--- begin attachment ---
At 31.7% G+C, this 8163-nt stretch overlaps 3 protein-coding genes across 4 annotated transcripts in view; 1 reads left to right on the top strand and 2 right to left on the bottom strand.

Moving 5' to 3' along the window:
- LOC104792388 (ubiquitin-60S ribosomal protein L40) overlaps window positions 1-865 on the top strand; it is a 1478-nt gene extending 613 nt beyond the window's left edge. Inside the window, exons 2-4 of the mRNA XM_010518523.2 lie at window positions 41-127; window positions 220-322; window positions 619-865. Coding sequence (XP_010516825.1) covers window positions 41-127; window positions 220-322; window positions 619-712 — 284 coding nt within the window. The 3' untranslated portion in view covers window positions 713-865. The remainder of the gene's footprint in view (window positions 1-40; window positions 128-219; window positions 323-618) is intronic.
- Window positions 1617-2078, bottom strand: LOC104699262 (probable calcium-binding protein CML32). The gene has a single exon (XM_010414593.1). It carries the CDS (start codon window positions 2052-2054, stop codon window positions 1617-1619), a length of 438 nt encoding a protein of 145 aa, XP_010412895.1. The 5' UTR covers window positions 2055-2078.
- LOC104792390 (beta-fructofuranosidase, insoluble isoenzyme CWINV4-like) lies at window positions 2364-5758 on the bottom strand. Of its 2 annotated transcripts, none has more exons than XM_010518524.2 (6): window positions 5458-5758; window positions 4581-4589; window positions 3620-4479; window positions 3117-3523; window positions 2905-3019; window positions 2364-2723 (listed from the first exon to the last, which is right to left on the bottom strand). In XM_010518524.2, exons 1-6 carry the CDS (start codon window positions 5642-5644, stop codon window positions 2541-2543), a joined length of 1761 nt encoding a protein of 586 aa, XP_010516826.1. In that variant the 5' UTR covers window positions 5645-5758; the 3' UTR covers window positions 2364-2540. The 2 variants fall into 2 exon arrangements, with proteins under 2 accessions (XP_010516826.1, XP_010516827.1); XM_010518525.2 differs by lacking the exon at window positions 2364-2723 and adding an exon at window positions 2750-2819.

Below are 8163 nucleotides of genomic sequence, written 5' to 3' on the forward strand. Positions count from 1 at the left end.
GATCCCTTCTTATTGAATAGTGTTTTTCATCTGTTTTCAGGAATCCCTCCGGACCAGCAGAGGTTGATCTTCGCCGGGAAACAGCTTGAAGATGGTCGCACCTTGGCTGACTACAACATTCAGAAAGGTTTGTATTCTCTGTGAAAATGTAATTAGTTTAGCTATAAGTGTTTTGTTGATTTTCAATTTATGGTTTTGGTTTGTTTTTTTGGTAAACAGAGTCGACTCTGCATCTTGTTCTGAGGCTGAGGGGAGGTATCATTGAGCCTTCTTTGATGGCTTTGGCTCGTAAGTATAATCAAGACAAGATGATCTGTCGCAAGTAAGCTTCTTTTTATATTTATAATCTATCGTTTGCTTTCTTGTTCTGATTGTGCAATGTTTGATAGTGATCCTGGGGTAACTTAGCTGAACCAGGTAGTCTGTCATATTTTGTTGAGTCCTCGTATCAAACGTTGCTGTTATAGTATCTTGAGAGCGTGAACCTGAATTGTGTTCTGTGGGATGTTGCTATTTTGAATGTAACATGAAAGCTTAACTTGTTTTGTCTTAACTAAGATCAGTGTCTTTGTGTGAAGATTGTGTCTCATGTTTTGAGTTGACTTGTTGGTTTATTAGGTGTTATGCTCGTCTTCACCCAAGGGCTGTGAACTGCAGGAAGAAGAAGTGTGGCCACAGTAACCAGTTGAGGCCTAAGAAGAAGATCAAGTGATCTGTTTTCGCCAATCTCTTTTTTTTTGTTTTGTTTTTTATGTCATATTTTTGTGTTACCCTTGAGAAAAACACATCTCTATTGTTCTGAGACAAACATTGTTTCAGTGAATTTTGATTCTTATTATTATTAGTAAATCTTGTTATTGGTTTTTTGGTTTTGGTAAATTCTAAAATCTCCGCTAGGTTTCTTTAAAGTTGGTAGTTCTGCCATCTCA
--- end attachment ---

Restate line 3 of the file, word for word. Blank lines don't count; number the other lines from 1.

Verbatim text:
- LOC104792388 (ubiquitin-60S ribosomal protein L40) overlaps window positions 1-865 on the top strand; it is a 1478-nt gene extending 613 nt beyond the window's left edge. Inside the window, exons 2-4 of the mRNA XM_010518523.2 lie at window positions 41-127; window positions 220-322; window positions 619-865. Coding sequence (XP_010516825.1) covers window positions 41-127; window positions 220-322; window positions 619-712 — 284 coding nt within the window. The 3' untranslated portion in view covers window positions 713-865. The remainder of the gene's footprint in view (window positions 1-40; window positions 128-219; window positions 323-618) is intronic.